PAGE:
Qatari officials will ban alcohol in streets and other public places during the 2022 FIFA World Cup in the country’s capital, Doha, and they also are seeking a ban from stadiums during the tournament.
Alcohol will only be allowed in “far-away places,” said the secretary-general of the Supreme Committee for Delivery and Legacy Hassan Al Thawadi in an interview with Arabic language newspaper Al-Sharq.
“There will be no alcohol consumption on the streets, squares and public places and that is final,” he said, according to Agence France-Presse.
The issue of alcohol in the strict Muslim country has long been the subject of debate and the latest announcement is unlikely to go down well with travelling fans already unhappy at Fifa’s decision to stage the World Cup in winter.
Although alcohol is not illegal in Qatar, consumption and sales are restricted. Foreign nationals living in the country can apply for licenses allowing them to drink, and hotels are permitted to serve alcoholic beverages.
Qatari officials have also expressed concerns over the link between alcohol and football-related violence, as witnessed in the clashes between English and Russian fans in Marseille during Euro 2016.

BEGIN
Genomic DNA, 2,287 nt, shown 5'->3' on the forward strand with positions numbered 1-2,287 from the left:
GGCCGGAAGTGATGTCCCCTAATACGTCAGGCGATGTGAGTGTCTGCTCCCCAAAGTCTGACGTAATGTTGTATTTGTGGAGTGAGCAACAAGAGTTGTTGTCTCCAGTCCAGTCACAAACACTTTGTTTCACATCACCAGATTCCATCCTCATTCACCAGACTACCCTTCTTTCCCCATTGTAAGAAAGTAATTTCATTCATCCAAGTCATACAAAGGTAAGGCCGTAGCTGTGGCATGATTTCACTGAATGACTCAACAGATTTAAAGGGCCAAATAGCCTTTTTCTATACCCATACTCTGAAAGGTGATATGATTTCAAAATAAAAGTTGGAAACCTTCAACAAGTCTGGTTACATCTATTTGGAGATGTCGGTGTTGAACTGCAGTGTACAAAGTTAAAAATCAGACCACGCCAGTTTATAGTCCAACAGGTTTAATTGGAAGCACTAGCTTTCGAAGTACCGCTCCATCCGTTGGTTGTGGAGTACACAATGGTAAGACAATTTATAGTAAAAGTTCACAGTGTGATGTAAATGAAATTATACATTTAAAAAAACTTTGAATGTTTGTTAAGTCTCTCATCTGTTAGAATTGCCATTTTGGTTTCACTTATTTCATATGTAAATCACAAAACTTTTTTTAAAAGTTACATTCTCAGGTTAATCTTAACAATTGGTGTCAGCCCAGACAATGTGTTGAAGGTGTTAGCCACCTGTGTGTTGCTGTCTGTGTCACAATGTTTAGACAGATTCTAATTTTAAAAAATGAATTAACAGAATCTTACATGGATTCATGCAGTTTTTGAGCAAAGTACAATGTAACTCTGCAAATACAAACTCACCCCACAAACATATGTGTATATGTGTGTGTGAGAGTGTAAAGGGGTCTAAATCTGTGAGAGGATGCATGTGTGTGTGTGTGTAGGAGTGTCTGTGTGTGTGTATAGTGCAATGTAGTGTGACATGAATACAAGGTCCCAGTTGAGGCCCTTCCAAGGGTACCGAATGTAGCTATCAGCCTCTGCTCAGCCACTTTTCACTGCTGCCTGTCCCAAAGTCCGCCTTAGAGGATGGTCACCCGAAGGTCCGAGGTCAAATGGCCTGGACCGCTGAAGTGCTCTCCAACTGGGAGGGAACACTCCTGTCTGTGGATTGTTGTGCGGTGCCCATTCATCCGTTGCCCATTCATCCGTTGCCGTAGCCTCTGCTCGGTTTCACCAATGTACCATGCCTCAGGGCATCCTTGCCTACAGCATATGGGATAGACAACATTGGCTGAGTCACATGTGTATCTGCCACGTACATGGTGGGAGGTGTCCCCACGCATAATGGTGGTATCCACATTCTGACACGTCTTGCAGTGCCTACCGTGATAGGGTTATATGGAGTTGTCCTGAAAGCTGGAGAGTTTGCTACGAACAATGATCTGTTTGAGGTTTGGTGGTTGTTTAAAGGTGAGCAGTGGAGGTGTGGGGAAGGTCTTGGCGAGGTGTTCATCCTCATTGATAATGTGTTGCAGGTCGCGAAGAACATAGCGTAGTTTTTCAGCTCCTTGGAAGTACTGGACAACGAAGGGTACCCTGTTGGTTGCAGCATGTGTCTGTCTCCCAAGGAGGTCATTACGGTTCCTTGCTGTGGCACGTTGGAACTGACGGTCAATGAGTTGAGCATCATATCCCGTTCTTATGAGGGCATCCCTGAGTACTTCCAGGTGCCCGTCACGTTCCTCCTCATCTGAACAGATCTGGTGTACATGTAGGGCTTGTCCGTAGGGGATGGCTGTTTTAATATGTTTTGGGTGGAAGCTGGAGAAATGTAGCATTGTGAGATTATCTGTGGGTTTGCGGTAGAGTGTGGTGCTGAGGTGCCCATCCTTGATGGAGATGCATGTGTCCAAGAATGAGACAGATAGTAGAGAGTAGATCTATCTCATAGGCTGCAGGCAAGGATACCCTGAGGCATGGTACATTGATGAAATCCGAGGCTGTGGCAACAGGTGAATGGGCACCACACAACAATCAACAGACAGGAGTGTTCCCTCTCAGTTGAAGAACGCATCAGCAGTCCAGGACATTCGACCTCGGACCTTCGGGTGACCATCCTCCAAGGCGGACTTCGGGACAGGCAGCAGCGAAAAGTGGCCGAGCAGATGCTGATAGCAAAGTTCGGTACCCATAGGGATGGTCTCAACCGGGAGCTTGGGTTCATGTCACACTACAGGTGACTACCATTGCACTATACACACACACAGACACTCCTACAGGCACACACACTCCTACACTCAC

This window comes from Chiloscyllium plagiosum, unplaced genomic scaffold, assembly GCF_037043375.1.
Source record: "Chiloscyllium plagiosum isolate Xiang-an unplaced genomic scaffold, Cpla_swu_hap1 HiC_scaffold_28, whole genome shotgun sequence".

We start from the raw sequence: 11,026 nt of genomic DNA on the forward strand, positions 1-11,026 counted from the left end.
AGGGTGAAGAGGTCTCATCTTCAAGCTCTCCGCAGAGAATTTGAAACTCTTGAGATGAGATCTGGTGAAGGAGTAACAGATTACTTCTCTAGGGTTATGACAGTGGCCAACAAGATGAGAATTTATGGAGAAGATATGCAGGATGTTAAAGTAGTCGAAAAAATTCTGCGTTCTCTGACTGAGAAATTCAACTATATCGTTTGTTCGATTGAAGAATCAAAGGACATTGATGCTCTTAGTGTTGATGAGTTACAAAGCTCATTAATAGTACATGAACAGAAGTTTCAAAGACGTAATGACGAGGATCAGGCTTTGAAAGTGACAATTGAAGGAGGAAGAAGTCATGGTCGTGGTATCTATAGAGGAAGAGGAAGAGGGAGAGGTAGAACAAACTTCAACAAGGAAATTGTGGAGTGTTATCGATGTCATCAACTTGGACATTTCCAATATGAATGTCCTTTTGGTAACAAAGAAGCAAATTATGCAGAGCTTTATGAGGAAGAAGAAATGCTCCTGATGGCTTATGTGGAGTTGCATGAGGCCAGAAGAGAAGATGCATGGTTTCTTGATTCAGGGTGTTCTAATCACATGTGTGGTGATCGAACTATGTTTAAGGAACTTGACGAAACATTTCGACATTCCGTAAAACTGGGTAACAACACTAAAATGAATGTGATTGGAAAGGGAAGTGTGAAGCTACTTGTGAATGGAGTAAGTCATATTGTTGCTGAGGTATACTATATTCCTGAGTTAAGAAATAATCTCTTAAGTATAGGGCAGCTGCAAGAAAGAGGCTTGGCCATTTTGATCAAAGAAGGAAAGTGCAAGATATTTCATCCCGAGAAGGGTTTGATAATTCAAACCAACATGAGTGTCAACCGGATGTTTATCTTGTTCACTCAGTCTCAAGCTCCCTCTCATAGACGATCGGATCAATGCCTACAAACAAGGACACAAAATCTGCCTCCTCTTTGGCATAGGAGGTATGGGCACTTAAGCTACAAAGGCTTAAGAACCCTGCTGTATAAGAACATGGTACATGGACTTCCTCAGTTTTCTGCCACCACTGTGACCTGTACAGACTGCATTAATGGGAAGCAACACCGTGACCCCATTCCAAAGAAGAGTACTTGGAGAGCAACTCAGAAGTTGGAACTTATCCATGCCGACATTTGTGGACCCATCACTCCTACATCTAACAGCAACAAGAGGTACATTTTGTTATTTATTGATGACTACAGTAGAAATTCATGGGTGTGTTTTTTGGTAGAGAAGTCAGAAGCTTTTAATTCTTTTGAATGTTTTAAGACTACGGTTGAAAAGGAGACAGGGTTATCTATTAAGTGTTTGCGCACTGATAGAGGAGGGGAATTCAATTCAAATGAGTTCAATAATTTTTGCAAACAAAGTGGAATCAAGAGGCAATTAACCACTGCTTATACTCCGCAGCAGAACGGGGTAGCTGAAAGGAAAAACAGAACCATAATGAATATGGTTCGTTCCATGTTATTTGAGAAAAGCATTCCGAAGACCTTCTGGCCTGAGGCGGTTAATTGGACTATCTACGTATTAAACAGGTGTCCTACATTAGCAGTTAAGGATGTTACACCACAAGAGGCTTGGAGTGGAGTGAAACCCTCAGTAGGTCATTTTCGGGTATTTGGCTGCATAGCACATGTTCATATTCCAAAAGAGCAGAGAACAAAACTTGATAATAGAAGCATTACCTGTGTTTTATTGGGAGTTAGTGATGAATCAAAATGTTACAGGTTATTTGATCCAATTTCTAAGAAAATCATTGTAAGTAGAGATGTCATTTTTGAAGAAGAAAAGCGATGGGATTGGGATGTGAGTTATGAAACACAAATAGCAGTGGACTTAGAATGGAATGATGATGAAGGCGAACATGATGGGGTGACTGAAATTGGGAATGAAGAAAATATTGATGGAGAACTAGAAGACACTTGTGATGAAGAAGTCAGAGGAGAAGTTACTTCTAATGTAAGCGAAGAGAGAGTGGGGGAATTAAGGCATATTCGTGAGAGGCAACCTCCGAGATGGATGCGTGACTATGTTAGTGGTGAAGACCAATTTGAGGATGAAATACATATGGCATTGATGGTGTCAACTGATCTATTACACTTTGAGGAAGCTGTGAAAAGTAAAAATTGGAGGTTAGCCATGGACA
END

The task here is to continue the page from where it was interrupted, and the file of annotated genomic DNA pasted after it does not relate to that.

“We are against the provision of alcohol in stadiums and their surroundings,” said Al-Thawadi, adding that Qatar would not compromise its laws to satisfy visiting supporters.
“I did not get into a discussion with FIFA on this matter and there has been great pressure from FIFA on Russia (2018 hosts) to change its laws,” he said.
“But our position is clear — we will legalise according to Qatari law and commensurate with the customs and traditions.”
This could potentially lead to problems with football’s governing body FIFA and major sponsors, including brewers Budweiser.
Al-Thawadi said earlier this year that drunken fans during the 2022 World Cup would be treated “gently”.
“In relation to drunk fans it will be as it is anywhere else. Anyone who is rowdy, anyone who breaches the law, will be very gently – depending on how they react – taken care of in a manner to make sure that people are not disrupting the public order,” Al-Thawadi said in February. “Everyone will be able to have fun and be exposed to Qatari culture.”